Being present is our definitive stance in time and space. It transforms our psychological and physical health and opens the door to spiritual growth. But this simple truth gets easily lost. Due to the brevity of life, the Mother noted that men lead ‘harassed’ lives “instead of letting each thing live in its own eternity. They are always wanting: forward, forward … And the work is spoilt”. Truly, our consciousness is comprised of many parts and is rarely a unified whole.
If your leadership reflects youth and diversity, your employee group will as well. We’ve adopted technology in a way that has driven our ability to attract and maintain our millennial talent. Everyone knows the adage, “you can’t manage what you can’t measure.” It’s what a CEO says when his general manager needs a talking to.
The two most important moments in life are when one is born and when one finds out why one is born. In Indian thought, the aim of life is to achieveÂ oneâ€™sÂ svadharma, our unique inner law and mission; attaining this goal depends on realisation ofÂ svabhava, our own true nature. We all have a role to play. It is not so much what we do as what we are. The aim of existence is to live our Truth. So anyone who lives truly finds the solution to troubled human play.
Muck Rack makes it simple to find people, tweets, or articles that mention any name, keyword, company, hashtag etc. We've compiled this guide to help you make the most of your search.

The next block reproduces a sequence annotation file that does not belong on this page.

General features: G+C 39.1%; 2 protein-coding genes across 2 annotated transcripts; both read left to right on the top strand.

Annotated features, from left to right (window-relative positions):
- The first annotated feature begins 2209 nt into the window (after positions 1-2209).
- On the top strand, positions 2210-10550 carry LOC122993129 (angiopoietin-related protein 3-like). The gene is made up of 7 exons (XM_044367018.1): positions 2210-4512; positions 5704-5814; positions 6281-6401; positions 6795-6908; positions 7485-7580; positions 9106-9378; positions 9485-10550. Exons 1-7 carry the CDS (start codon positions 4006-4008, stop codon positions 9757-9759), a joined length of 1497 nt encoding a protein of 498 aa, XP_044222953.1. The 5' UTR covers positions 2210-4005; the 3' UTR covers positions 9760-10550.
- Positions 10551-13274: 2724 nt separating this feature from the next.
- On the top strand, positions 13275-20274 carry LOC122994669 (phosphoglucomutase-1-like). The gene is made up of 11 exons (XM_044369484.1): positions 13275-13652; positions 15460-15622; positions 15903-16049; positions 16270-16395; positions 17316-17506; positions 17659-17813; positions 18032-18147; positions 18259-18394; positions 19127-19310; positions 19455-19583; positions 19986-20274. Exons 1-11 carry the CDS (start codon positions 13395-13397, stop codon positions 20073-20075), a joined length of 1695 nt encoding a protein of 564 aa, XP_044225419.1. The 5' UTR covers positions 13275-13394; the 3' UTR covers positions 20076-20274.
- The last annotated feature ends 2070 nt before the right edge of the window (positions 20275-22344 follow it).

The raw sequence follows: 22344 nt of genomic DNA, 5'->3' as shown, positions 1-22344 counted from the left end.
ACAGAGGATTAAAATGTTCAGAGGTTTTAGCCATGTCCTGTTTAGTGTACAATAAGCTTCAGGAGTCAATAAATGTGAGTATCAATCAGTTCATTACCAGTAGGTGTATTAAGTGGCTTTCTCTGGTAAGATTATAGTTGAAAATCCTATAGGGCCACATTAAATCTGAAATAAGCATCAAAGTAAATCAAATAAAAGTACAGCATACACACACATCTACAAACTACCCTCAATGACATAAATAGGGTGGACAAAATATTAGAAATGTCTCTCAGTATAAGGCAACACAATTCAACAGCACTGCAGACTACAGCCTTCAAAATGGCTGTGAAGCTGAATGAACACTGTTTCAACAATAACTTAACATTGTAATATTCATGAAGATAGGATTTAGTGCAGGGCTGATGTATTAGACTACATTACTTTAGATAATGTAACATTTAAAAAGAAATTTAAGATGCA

Selecting a term
Start searching tweets, articles from media outlets, articles mentioned in tweets, journalists'
names, titles and bios with some suggested searches:
Companies or Topics (e.g. iPhone, Microsoft)
Phrases (e.g. "cloud computing") — use quotes to keep the terms together
Twitter handles (e.g. @username) — returns those who have mentioned or replied to
Names (e.g. "David Pogue")
Hashtags (e.g. #sxsw, #london2012)
Bio details (e.g. vegan, Olympics, father)
Muck Rack's Advanced Search allows for many boolean operators.
Find results that mention multiple specified terms, use AND or
+. For example, ensure each result contains both Elon Musk and Mark Zuckerberg by
searching Musk AND Zuckerberg or Musk + Zuckerberg.
Use the operators OR or , to broaden your search when you'd like either of
multiple terms to appear in results. (This is the default behavior of our search when no operators
are used). For example, results will contain either cake or cookie by searching cake OR cookie or cake,cookie
Use NOT or - to subtract results from your search. For
example, searching Disney will yield results about the Walt Disney Company as well as Walt Disney
World Resort. To exclude mentions of Disney World, search for Disney -World or Disney
When using one of these operators with a phrase, enclose it in quotation marks. For example, you can
find results about smartphones excluding Apple's iPhone 4S by searching smartphone -"iPhone
Exact case matching or punctuation
If you're searching for a brand name or keyword that relies on specific punctuation marks or capitalization, you can
find results that match your exact query by adding matchcase: before the keyword you're searching for, like matchcase:E*TRADE .
Use parentheses to separate multiple
boolean phrases. For example, to find journalists talking about having fun in Disney World or
Disneyland, search for ("disney world" OR disneyland) AND fun.
An asterisk can be used to search for any variation of a root word truncated by the asterisk. For example, searching for admin* will return results for administrator, administration, administer, administered, etc.
A near operator is an AND operator where you can control the distance between the words. You can vary the distance the near operation uses by adding a forward slash and number (between 0-99) such as strawberries NEAR/10 "whipped cream", which means the strawberries must exist within 10 words of "whipped cream".